Her current research interests continue to be tap dance pedagogy with one area of focus being the use of tap dance repertory in teaching and how the historical and cultural perspectives can enhance the learning experience. She is currently undertaking a PhD in Tap Dance Pedagogy at The Centre for Dance Research (C-DaRE) Coventry University UK.

TDRN UK Network Session: December 2023

TDRN UK Network Session: December 2023

TDRN UK Network Session – Revisiting the Story of Jazz Dance. 

Sunday 10 December 2023 13:00 – 16:00 GMT. FREE / donations welcome

Book here

Hosted by Annette Walker with special guest, Jreena Green. Join us in person or online

Colombo Centre, 34–68 Colombo Street, London SE1 8DP

TDRN UK Network Sessions bring together people from around the world to share knowledge, ideas and information about tap dance and connected topics. Annette Walker (tap dancer) and Jreena Green (authentic jazz dancer) will host a discussion about what the Stearns’s Jazz Dance book means to tap dancers and authentic jazz dancers 55 years after it was first published.

They will also introduce the Jazz Dance Collective, an educational hub for Tap Dance, Authentic Jazz, and UK Jazz, before opening up the space for a tap and jazz dance studio jam and social catch up.

13:00 – 14:30 Discussion: Revisiting the Story of Jazz Dance

14:30 – 15:00 Refreshments

15:00 – 16:00 Social and open Studio Jam for tap and jazz dancers. Musicians welcome.

Network Session November 2023: Tap Cafe

Network Session November 2023: Tap Cafe

Wednesday 29th November 2023 19:00 GMT | 11:00 PST | 14:00 EST | 20:00 CET FREE

Join us in the Tap Cafe!

Grab a cuppa and meet us in our online open space to chat all things tap dance!  You might have a question, a research idea, some news to share, or are simply looking to connect with other tap dancers from around the world.

We look forward to seeing you there!

Book a FREE ticket

TDRN UK Online Talk Series: Contextualising Buddy Bradley in British Film

TDRN UK Online Talk Series: Contextualising Buddy Bradley in British Film

Tuesday 29 August 2023 19:00 – 20:30 BST | 11:00 PDT | 14:00 EDT | 20:00 CEST £6 / PWYC TICKETS

Annette Walker presents a follow up to her initial March 2021 presentation about a forgotten choreographer of British musical stage and screen, Buddy Bradley.

Buddy Bradley worked extensively in British musical theatre from his arrival in London in 1930 until he returned to New York in the 1960s. He made significant contributions to dance practice, choreographed for BBC productions and was the first credited black choreographer of British musical film, yet his work is barely acknowledged in British dance history. Buddy’s career began in New York where he coached many performers including Fred and Adele Astaire, Eleanor Powell and Lucille Ball. In London, he ran a dance school for over twenty years and was known as the number one coach to the stars including John Mills, Audrey Hepburn and Bruce Forsyth but his most significant work was with the stage and film star, Jessie Matthews.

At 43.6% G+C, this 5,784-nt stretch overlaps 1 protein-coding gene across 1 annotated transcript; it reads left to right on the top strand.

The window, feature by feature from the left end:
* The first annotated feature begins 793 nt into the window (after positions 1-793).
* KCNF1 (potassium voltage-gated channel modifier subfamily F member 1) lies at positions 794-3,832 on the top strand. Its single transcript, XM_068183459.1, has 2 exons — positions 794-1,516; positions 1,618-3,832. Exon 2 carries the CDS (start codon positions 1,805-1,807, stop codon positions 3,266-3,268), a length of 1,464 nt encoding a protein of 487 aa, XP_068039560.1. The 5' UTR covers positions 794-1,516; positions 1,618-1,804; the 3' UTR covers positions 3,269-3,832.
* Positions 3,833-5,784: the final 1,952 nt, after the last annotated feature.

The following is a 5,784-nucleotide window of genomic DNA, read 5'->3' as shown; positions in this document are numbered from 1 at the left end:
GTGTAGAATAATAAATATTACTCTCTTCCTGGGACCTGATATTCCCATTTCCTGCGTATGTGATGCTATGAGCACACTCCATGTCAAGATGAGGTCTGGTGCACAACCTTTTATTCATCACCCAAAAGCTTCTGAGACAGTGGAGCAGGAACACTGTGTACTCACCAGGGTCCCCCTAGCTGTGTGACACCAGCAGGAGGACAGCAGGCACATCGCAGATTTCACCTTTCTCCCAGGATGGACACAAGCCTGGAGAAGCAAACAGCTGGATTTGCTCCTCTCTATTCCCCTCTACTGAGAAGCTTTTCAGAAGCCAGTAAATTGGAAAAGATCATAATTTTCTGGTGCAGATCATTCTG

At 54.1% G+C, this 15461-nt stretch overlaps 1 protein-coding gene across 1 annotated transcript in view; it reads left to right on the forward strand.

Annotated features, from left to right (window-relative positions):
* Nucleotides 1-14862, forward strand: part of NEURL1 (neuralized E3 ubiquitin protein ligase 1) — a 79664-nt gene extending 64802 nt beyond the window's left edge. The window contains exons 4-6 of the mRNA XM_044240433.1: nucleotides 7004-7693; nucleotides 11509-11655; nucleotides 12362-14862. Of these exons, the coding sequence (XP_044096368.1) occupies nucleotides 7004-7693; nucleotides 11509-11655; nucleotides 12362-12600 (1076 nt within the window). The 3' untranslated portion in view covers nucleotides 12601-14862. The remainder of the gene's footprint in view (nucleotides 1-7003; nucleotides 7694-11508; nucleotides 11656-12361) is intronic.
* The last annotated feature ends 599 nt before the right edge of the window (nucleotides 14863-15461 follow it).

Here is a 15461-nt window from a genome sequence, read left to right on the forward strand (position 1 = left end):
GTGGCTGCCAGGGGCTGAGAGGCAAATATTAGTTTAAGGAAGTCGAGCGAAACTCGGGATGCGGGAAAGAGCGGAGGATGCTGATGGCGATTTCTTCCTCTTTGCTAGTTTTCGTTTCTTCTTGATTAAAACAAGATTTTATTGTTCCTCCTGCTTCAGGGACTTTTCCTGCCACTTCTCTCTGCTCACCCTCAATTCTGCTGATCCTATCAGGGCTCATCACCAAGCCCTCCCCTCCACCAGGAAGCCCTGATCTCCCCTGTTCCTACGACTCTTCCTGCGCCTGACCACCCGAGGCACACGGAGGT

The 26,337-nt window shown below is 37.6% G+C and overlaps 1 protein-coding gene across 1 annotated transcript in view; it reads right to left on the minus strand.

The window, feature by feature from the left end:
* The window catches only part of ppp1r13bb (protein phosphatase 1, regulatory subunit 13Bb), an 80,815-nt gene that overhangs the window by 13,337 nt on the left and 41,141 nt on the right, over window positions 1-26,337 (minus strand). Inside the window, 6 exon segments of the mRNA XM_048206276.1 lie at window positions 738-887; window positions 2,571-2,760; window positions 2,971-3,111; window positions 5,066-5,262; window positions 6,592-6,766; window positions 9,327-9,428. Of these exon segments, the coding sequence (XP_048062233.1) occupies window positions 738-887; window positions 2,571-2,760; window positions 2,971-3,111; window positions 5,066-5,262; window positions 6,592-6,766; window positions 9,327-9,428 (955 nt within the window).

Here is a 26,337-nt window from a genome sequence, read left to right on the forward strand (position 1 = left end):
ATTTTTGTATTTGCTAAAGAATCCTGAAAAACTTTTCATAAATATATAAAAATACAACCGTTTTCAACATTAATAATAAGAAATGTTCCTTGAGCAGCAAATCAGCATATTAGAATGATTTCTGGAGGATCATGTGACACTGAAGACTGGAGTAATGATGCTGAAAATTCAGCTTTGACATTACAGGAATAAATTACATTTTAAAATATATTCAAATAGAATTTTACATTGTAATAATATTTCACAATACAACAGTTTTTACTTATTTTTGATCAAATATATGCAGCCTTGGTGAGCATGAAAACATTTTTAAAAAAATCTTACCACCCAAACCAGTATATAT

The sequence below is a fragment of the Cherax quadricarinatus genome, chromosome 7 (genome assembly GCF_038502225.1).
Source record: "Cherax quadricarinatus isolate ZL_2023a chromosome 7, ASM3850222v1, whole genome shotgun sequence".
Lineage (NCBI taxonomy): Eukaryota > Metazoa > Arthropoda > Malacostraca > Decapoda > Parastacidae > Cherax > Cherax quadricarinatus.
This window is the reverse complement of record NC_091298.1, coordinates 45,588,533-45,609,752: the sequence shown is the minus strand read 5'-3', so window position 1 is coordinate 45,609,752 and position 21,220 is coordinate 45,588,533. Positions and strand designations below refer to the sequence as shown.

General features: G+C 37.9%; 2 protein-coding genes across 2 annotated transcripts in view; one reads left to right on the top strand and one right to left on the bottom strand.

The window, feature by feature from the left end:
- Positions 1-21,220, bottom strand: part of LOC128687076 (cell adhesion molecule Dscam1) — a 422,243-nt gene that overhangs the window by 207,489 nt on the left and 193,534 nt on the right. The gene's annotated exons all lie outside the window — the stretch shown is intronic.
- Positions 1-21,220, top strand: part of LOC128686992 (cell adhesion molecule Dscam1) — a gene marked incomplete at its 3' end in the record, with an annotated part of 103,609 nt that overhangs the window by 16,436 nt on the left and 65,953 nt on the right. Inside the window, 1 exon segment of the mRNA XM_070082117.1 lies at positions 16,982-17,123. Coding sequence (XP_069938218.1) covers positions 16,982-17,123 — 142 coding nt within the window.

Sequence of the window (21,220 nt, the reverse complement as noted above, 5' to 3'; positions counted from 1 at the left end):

Annette Walker’s presentation looks at a selection of Buddy Bradley’s surviving work in British musical film and the social and historical context of his life and career as an African-American choreographer in Britain. Uncovering Bradley’s dance work in film requires navigating negative racial stereotypes and tropes of black people that were prominent in Britain during the mid-twentieth century. The presentation raises questions about how racialisations in theatrical productions impact viewing tap dance and the work required to undo the “invisibilisation” of Black contributions to British musical theatre and dance history.


Biography: Annette Walker MA BSc (Hons) DipHE

Annette is an accomplished, multi-talented performing artist who has appeared in a variety of theatre, film, television and concert productions. Her tap dance features include the BBC Proms 2019 Duke Ellington’s Sacred Music concert at the Royal Albert Hall, Swinging at the Cotton Club (UK tour) and the short film, Dateleap (2022). As an aerial circus artist, she was one of the Mary Poppinses in the London 2012 Olympic Opening Ceremony.

Annette is the founder and the musical director of the band, Rhythmaticians, and headlined the Marsden Jazz Festival with her new tap dance show in 2021. She also works as a music director and musician for other dance, music and theatre productions with credits that include Swing Sister Swing (UK tour 2022), Myke Masters Band and Sandi Toksvig’s Mirth Control at the WOW Festival at the Southbank Centre.

Annette’s passion for integrating music and dance continues off stage as a researcher and educator and she has taught at many dance and music institutions including, Trinity Laban Conservatoire of Music and Dance, Mountview Academy of Theatre Arts, Royal Academy of Dance, The BRIT School, National Youth Jazz Collective and Tomorrow’s Warriors. She led the Renegade Stage (tap improvisation workshop) at the London Tap Jam for over 15 years, and is currently a co-director of Tap Dance Research Network UK. Annette is a fully funded AHRC PhD student researching the influence of African American choreographer, Buddy Bradley, on the British musical stage.